Ferrari car launch sets the tone for a drama-less 2020

Ferrari's SF1000 revealed (2:10)

Ferrari reveals its 2020 challenger, the SF1000, in Reggio Emilia, Italy. (2:10)

REGGIO EMILIA -- For a team that struggled to escape drama in 2019, it seemed fitting that Ferrari decided to launch its new car in an 18th-century theatre on Tuesday night.

Thirty kilometres from the team's base in Maranello, VIP guests, 350 members of Ferrari's workforce and countless ranks of the Italian military were packed into the four tiers of Reggio Emilia's Teatro Romolo Valli. On stage, displays of ballet dancing and acrobatics dovetailed speeches from Ferrari's top management, which promised a brighter future while reminding those present of the brand's responsibilities to its illustrious past.

An orchestra fought a losing battle to be heard above an ever-present DJ set, but in terms of launch ceremonies, it's unlikely that anyone is going to come close to topping Ferrari this week. The 90-year-old Italian racing team was clearly keen to make a statement. But by the end of the evening, it wasn't entirely clear what the statement was.

Team principal Mattia Binotto is no showman. His background is in engineering, and for him, the only show that matters is the one that takes place on track on a Sunday afternoon. No doubt if the decision had been his, the SF1000 (a name celebrating Ferrari's 1000th Formula One race later this year) would have rolled out on the first day of testing and perhaps kept its internal project name, 671.

A matter-of-fact news conference followed the all-singing, all-dancing presentation in which Binotto was more comfortable talking about wheelbases and rake angles than a repeat of the fireworks of 2019. Yet for the majority of the attending media, the fragile, human relationship between teammates Charles Leclerc and Sebastian Vettel was the first point of interest.

A number of flash points between the two drivers were well-documented last year, culminating in the now-infamous images of the pair colliding on track in Interlagos. At the heart of the issue was the inescapable fact that four-time champion Vettel had underperformed over the course of the year, and new recruit Leclerc had overperformed.

The dynamic within the team swung from Vettel this time last year toward Leclerc by the time he secured victory on Ferrari's home soil at Monza. The 22-year-old, 10 years junior to Vettel, finished the season with more points, more pole positions and more wins than his more experienced teammate.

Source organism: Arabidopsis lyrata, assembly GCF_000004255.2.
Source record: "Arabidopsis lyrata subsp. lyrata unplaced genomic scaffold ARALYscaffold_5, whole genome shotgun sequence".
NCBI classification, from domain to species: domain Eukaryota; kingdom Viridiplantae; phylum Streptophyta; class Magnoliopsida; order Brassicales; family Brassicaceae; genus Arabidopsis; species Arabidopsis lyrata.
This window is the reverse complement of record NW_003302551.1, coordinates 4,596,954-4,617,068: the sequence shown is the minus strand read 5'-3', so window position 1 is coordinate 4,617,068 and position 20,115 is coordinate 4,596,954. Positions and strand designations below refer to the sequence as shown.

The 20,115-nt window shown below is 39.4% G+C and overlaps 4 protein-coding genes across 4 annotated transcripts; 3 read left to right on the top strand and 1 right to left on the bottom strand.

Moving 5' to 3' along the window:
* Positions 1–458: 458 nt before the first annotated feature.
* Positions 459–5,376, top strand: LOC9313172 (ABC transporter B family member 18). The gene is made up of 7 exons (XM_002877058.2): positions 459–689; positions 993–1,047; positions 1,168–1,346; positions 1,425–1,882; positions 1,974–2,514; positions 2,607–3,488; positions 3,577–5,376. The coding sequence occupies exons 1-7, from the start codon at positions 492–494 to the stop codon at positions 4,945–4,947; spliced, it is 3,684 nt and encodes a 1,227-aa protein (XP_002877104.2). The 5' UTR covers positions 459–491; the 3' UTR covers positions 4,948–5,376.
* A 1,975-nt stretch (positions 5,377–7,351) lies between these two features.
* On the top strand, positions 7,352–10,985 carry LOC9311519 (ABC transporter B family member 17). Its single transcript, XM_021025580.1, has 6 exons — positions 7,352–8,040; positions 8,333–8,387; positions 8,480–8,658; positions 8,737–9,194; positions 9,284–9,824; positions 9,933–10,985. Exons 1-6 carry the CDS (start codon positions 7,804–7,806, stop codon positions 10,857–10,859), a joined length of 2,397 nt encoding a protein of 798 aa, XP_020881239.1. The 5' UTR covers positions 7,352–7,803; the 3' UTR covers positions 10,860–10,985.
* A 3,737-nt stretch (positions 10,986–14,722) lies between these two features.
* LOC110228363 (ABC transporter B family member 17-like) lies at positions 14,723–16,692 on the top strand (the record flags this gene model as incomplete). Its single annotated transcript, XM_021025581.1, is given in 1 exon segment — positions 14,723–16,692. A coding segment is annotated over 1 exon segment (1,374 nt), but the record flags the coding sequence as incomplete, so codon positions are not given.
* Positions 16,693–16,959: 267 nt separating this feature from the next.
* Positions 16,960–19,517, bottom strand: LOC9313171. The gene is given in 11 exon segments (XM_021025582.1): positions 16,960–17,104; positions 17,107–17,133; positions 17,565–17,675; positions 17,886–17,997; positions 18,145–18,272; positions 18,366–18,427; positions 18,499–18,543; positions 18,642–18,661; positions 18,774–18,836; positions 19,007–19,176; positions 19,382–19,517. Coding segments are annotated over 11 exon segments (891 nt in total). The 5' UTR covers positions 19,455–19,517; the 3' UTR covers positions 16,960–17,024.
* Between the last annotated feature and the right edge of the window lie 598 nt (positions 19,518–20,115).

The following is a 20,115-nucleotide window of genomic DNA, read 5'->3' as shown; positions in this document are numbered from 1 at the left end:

Ferrari's partiality toward its younger driver manifested in a lucrative contract in December, which will keep Leclerc in red overalls for the next five years. The question was where that left Vettel and what it would do for the team dynamic.

Vettel's contract expires at the end of the year, and with no deal in place, his career hangs in the balance. Viewed from one side, he has nothing to lose, but he also needs to toe the line if he is to be retained by the Scuderia. The situation could be volatile or exactly what Ferrari needs.

Binotto played his first card on Tuesday by distancing the team from rumours that it was chasing six-time world champion Lewis Hamilton and naming Vettel the front-runner for the vacant seat in 2021.

"Seb is our first choice at the moment," he said. "It is something we are discussing with him, and we will continue to discuss with him, but he's certainly our first option and our preference at the moment."

As for Vettel, he was keen to play down the situation, knowing -- for now at least -- that options are still open to him.

"Three years ago, I didn't have a contract 'til August, so strictly speaking, I was out of business half a season before it finished," he said, referencing the last deal he struck with the team. "At some point, you need to sort out what is going on in the future. But we have enough time.

"I'm not taking any extra stress or pressure. Last year good for me, in terms of learning a lot of things, understanding a lot of things. I'm not stressed but certainly ambitious to prove it to myself."

Whether Vettel remains Ferrari's first pick for 2021 will largely depend on what happens on track. You don't need to have been in F1 for long to know that what's said at launches does not always translate in reality.

If Vettel can coexist with Leclerc, there is no need to change him, but it doesn't take a huge amount of imagination to picture a continuation of the problems of 2019 this year.

One thing is for sure: It's going to be fascinating to watch. Bring on the second act.